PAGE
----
The Hawaiian Future

These are some of my rough thoughts about how the lāhui could negotiate the road ahead – not part of the Moʻolelo series

Professor John Learned of the University of Hawaiʻi said during the Mauna Kea controversy that Hawaiians had no role in the future of Hawaiʻi. First of all: Fuck him! Now thatʻs out of the way, we have to dig down and think about how much truth there might be to his “assertion.” Of course, it’s up to us to answer the question with our actions as a lāhui going forward.

First, as a counter-example, I visited New Zealand in 2001 (the first of three such visits), and my friend – a Maori Harvard graduate, who I had met while there – said “welcome to Aotearoa! We Maori occupy a privileged position in New Zealand society.” The government ministry signs, all in Maori with English translation in small print beneath, reinforced this idea of Maori privilege. My point is it doesnʻt have to be this way – itʻs not automatic that the native people are rendered invisible in their own homeland.

Education is an obvious factor in the equation here, as it imparts skill sets that allow involvement in future industries and initiatives. One telling process was that of filling the position of the CEO of the Office of Hawaiian Affairs. During the search, there were very, very few Hawaiians with the set of skills and attributes necessary to run a $600 million organization. So this is beyond education – itʻs career development on top of a solid education.

But as far as education goes, I’ve tried as much as possible to publicize the fact that Hawaiians graduating from DOE schools go on to then graduate from college at a rate of 9%! That number means little unless its compared to something – like the US rate of college graduation. 29% of Americans in general have a Bachelor’s degree, so Hawaiians are finishing college at a rate that’s less than a third of the US average. And most professional positions require one degree beyond a Bachelor’s. An acquaintance of mine who is a PhD in science said that one UH department tried to catalog how many Hawaiians were in the pipeline to get a science PhD at UH and found there were none! Like it or not (I don’t) but STEM is where the action is and a PhD is the ticket to play in that field. Iʻve written before of the need for a Hawaiian college.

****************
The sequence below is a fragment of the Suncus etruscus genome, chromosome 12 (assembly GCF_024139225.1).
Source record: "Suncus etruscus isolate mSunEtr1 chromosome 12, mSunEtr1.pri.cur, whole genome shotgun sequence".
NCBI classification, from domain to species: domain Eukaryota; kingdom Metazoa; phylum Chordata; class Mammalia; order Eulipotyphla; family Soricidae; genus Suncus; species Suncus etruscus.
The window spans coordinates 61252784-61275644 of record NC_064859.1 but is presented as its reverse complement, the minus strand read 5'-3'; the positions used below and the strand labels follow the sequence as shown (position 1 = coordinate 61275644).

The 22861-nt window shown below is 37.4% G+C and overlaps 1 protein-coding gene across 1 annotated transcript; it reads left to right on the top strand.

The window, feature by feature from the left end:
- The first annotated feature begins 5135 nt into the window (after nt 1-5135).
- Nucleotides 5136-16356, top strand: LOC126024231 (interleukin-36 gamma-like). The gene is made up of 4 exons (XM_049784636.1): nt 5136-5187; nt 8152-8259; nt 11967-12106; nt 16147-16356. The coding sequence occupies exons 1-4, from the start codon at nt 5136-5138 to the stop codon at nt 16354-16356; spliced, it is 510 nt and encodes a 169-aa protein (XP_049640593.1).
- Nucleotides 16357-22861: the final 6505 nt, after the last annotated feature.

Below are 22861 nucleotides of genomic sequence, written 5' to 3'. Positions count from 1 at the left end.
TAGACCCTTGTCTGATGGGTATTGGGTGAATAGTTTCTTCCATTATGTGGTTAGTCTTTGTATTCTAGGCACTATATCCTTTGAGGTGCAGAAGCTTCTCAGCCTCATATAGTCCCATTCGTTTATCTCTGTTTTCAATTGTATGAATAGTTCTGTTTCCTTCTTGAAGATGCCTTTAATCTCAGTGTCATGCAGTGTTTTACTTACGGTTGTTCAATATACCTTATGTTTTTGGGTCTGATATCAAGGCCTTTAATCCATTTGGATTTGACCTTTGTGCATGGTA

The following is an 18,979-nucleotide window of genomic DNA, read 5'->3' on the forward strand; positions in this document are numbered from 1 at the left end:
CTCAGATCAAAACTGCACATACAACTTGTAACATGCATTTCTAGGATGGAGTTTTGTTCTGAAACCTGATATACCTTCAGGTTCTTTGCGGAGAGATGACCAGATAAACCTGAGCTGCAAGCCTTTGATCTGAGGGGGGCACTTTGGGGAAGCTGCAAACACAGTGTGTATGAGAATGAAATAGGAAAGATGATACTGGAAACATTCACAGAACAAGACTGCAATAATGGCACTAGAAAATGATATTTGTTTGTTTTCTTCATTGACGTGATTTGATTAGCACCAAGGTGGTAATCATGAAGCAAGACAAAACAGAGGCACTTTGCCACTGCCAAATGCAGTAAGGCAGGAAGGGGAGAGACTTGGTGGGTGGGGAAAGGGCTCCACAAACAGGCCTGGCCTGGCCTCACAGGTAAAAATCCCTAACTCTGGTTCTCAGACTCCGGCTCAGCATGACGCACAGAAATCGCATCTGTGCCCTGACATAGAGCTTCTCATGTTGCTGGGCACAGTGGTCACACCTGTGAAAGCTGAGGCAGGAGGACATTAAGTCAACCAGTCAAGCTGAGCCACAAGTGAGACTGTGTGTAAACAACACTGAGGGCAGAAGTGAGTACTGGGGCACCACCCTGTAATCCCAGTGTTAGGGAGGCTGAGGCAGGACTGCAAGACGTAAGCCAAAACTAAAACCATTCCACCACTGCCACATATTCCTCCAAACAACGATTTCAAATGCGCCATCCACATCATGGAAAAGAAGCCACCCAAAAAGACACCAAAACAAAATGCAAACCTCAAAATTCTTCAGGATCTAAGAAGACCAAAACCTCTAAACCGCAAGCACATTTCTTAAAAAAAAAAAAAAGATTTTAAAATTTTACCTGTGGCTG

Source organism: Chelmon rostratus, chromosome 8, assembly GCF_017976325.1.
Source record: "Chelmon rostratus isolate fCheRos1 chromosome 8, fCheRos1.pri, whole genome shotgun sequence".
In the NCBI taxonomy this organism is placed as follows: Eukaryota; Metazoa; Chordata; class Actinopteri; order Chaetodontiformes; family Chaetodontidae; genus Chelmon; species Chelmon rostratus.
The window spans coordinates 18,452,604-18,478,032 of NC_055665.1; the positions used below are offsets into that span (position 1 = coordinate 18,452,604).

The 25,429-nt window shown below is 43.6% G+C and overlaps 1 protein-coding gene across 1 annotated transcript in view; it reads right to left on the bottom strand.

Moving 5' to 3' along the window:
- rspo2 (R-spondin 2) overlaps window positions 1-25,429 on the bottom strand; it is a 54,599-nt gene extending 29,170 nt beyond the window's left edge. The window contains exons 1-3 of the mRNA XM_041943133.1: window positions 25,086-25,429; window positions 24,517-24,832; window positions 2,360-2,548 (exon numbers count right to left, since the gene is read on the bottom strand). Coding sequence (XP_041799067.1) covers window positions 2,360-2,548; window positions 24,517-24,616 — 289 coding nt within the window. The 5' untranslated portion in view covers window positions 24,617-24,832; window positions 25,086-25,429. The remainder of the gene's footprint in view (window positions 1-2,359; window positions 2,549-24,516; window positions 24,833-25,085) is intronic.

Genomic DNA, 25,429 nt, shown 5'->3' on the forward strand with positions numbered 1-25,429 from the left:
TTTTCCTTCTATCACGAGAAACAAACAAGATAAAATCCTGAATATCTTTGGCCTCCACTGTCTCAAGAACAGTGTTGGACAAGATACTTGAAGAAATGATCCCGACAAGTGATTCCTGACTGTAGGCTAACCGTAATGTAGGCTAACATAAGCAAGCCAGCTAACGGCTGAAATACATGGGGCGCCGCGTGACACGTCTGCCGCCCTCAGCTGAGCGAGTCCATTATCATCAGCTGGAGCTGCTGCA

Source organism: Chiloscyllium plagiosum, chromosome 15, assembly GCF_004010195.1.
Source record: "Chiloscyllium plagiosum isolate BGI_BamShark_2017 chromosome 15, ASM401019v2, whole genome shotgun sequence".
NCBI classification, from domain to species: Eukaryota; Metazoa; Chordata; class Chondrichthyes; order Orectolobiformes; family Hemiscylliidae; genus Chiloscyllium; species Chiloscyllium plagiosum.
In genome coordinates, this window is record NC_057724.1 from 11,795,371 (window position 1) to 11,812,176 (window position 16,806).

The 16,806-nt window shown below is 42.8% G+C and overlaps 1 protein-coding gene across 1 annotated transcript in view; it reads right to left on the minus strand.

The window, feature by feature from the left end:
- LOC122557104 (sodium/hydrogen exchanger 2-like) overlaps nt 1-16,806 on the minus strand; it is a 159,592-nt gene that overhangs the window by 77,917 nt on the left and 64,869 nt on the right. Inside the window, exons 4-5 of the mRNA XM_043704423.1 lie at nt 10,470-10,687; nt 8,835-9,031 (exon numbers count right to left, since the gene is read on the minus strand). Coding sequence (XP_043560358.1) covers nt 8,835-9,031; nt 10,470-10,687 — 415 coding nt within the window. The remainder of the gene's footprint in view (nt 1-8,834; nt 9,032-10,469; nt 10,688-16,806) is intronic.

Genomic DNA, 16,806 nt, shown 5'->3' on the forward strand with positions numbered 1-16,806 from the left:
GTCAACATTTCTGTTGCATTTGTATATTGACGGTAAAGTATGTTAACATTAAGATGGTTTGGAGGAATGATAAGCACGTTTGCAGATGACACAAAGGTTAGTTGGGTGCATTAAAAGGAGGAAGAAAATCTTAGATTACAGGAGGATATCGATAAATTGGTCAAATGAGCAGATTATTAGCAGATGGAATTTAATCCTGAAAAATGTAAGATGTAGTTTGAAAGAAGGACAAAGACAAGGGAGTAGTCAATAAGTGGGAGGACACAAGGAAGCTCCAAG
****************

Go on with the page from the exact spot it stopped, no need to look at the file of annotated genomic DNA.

It may not seem related, but health, a perennial concern for Hawaiians, is another factor here. Why? I’ve noticed that professionals seem to often reach the peak of their careers between 55 and 70! A very successful relative of mine said, at around 70 years old, that he was “calling all the shots” in his career. In 1985 the average life expectancy for Hawaiians was 67! So how can you even get to the peak of your career (much less retire afterward) if you don’t even live to 70? As it happens this relative became nearly obsessed with his health in his early 50s and it still pays dividends. Health also means that you feel better on a daily basis and have more energy to do work for the lāhui.

I want to avoid “blaming the victim” – but to be balanced about it, there are things that Hawaiians will have to do ourselves, and things that government will have to do (and perhaps corporations). Hawaiian Immersion – Kaiapuni – for example, a government program, has taught two generations their ʻōlelo makuahine (including two of my own daughters). But it did so because it was lobbied for by dedicated Hawaiians immersed themselves in the field of language revitalization.

Finally (for now) there’s the matter of Hawaiʻi’s place in the world. I’ve observed that Hawaiians have fought tooth and nail to get to an American middle class status (most havenʻt made it, but some have), but that ship has sailed. Being middle class is actually what’s destroying the ʻāina – and not just in Hawaiʻi. We will need to do things in new ways, or perhaps old ways. As I hinted at on the podcast Culturised with Makani Tabura – maybe we canʻt drive cars anymore? That’s just one idea to open up thinking about alternative ways of living – some, not all but some, will likely be those of our ancestors.

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